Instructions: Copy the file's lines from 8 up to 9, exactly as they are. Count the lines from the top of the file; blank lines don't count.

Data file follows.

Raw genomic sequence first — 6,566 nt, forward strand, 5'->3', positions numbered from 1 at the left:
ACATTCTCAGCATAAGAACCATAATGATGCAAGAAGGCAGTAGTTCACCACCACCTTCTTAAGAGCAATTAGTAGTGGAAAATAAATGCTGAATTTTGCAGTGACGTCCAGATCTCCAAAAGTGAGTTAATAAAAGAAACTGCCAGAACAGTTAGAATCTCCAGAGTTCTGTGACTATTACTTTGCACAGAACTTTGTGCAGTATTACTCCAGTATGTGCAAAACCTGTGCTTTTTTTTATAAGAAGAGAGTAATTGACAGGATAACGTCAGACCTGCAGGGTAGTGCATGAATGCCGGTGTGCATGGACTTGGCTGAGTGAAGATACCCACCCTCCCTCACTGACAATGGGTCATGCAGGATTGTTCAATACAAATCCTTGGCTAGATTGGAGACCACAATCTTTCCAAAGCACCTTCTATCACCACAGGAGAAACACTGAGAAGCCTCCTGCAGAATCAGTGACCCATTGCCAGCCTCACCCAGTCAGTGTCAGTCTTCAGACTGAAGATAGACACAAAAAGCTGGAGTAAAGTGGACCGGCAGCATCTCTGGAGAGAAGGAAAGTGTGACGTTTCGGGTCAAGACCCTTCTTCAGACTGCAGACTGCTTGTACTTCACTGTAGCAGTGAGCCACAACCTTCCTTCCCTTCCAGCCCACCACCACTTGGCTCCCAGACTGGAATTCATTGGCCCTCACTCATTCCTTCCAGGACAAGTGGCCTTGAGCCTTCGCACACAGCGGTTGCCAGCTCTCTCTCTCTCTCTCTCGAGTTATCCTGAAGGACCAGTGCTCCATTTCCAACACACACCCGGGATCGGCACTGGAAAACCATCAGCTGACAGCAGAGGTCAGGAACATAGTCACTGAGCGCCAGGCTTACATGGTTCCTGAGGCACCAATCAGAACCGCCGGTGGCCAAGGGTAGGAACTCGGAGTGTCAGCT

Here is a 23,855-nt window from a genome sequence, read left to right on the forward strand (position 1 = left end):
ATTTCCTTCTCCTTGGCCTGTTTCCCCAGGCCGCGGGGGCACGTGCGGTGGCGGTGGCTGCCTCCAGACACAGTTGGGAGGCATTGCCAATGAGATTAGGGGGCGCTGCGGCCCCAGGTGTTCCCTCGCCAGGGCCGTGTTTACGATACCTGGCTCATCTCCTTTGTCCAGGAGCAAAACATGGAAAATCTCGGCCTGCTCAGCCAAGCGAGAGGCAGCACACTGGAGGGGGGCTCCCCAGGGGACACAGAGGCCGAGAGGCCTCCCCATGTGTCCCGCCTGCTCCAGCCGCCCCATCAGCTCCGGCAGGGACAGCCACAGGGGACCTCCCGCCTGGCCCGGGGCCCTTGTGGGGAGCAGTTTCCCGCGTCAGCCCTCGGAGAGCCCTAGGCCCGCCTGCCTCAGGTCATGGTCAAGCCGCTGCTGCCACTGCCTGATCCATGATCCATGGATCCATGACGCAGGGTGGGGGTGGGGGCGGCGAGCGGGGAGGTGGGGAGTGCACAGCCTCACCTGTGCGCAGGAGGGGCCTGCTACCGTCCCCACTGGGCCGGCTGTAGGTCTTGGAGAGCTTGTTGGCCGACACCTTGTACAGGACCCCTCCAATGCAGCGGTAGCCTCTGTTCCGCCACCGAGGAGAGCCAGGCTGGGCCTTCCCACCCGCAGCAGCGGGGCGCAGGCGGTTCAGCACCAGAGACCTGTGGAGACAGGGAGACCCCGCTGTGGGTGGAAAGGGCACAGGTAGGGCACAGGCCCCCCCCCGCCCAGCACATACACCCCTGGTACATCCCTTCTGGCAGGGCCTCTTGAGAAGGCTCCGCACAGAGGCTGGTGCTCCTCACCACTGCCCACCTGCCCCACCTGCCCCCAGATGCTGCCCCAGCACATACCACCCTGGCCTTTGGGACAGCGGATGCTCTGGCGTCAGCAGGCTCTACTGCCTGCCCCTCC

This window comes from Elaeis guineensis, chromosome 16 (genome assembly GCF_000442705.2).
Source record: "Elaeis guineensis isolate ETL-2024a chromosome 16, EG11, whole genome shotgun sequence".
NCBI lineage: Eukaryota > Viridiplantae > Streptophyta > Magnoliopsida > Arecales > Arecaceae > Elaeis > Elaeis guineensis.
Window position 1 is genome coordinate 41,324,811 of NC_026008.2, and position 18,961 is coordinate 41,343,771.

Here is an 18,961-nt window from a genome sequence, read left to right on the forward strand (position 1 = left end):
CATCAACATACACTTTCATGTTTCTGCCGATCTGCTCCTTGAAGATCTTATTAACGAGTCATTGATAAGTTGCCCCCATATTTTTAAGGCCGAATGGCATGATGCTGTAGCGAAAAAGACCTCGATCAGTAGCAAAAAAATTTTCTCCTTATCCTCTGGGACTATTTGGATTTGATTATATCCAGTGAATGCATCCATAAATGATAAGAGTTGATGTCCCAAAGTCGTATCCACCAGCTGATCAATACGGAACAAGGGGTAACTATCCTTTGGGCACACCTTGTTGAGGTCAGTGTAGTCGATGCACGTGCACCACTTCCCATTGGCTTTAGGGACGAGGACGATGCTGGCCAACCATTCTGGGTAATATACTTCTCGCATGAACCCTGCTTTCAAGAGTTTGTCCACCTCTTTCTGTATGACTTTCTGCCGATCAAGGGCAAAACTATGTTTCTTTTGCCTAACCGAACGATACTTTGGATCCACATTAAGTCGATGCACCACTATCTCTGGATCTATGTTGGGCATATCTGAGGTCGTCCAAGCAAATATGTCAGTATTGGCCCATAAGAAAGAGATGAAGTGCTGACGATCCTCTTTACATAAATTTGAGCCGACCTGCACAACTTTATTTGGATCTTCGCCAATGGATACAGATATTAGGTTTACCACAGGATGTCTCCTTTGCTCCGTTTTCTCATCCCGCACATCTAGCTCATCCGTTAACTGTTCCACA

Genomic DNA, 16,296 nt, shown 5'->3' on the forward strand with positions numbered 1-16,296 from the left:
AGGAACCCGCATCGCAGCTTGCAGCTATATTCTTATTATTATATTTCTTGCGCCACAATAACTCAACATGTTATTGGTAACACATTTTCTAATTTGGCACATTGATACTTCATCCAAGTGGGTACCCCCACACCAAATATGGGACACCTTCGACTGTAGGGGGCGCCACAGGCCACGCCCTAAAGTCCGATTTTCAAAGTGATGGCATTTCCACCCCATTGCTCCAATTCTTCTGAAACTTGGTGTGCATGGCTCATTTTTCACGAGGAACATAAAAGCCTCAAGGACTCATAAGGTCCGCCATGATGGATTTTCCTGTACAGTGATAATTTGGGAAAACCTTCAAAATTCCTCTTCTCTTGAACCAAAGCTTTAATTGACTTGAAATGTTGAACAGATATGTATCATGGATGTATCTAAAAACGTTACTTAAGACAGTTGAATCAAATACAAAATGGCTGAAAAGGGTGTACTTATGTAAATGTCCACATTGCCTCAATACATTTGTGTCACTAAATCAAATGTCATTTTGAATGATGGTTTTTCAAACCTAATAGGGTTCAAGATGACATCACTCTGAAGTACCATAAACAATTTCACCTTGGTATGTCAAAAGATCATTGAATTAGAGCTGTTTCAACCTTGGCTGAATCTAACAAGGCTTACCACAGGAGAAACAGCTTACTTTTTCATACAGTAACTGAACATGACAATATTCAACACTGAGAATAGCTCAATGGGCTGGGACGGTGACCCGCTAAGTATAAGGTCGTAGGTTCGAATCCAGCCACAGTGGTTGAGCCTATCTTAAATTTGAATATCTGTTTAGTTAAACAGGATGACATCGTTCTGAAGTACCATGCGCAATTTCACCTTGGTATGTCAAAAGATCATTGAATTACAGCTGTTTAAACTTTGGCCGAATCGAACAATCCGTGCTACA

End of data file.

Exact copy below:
Window position 1 is genome coordinate 41,324,811 of NC_026008.2, and position 18,961 is coordinate 41,343,771.

Here is an 18,961-nt window from a genome sequence, read left to right on the forward strand (position 1 = left end):